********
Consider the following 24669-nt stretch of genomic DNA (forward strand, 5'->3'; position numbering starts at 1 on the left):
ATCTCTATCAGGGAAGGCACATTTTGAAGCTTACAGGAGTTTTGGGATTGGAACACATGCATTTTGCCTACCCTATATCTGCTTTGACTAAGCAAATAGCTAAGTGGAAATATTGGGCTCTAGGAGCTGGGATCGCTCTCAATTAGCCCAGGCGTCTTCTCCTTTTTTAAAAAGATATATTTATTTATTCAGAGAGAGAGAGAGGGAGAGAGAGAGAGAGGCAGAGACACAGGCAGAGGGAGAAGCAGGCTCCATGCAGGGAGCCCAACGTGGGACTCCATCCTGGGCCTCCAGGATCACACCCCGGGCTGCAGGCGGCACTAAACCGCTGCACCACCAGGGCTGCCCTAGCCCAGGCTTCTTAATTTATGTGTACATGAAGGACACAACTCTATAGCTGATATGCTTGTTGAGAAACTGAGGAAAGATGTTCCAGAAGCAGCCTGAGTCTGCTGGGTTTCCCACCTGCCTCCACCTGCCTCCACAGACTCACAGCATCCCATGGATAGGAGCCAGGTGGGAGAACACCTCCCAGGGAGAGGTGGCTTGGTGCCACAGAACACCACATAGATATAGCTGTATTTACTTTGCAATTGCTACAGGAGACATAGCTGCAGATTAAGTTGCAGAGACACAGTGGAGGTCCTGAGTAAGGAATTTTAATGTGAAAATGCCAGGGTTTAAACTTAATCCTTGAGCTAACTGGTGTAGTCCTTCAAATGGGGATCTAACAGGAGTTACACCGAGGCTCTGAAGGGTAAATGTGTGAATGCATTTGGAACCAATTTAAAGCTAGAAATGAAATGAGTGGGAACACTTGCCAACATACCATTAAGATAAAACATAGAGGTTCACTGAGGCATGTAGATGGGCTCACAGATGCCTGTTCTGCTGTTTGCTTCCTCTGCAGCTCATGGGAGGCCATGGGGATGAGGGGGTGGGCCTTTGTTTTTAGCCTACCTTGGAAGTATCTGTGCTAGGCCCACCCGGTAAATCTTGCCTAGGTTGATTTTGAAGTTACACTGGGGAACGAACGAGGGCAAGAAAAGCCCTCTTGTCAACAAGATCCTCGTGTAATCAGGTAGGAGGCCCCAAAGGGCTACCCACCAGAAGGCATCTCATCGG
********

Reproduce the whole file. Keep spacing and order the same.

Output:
Consider the following 24669-nt stretch of genomic DNA (forward strand, 5'->3'; position numbering starts at 1 on the left):
ATCTCTATCAGGGAAGGCACATTTTGAAGCTTACAGGAGTTTTGGGATTGGAACACATGCATTTTGCCTACCCTATATCTGCTTTGACTAAGCAAATAGCTAAGTGGAAATATTGGGCTCTAGGAGCTGGGATCGCTCTCAATTAGCCCAGGCGTCTTCTCCTTTTTTAAAAAGATATATTTATTTATTCAGAGAGAGAGAGAGGGAGAGAGAGAGAGAGGCAGAGACACAGGCAGAGGGAGAAGCAGGCTCCATGCAGGGAGCCCAACGTGGGACTCCATCCTGGGCCTCCAGGATCACACCCCGGGCTGCAGGCGGCACTAAACCGCTGCACCACCAGGGCTGCCCTAGCCCAGGCTTCTTAATTTATGTGTACATGAAGGACACAACTCTATAGCTGATATGCTTGTTGAGAAACTGAGGAAAGATGTTCCAGAAGCAGCCTGAGTCTGCTGGGTTTCCCACCTGCCTCCACCTGCCTCCACAGACTCACAGCATCCCATGGATAGGAGCCAGGTGGGAGAACACCTCCCAGGGAGAGGTGGCTTGGTGCCACAGAACACCACATAGATATAGCTGTATTTACTTTGCAATTGCTACAGGAGACATAGCTGCAGATTAAGTTGCAGAGACACAGTGGAGGTCCTGAGTAAGGAATTTTAATGTGAAAATGCCAGGGTTTAAACTTAATCCTTGAGCTAACTGGTGTAGTCCTTCAAATGGGGATCTAACAGGAGTTACACCGAGGCTCTGAAGGGTAAATGTGTGAATGCATTTGGAACCAATTTAAAGCTAGAAATGAAATGAGTGGGAACACTTGCCAACATACCATTAAGATAAAACATAGAGGTTCACTGAGGCATGTAGATGGGCTCACAGATGCCTGTTCTGCTGTTTGCTTCCTCTGCAGCTCATGGGAGGCCATGGGGATGAGGGGGTGGGCCTTTGTTTTTAGCCTACCTTGGAAGTATCTGTGCTAGGCCCACCCGGTAAATCTTGCCTAGGTTGATTTTGAAGTTACACTGGGGAACGAACGAGGGCAAGAAAAGCCCTCTTGTCAACAAGATCCTCGTGTAATCAGGTAGGAGGCCCCAAAGGGCTACCCACCAGAAGGCATCTCATCGG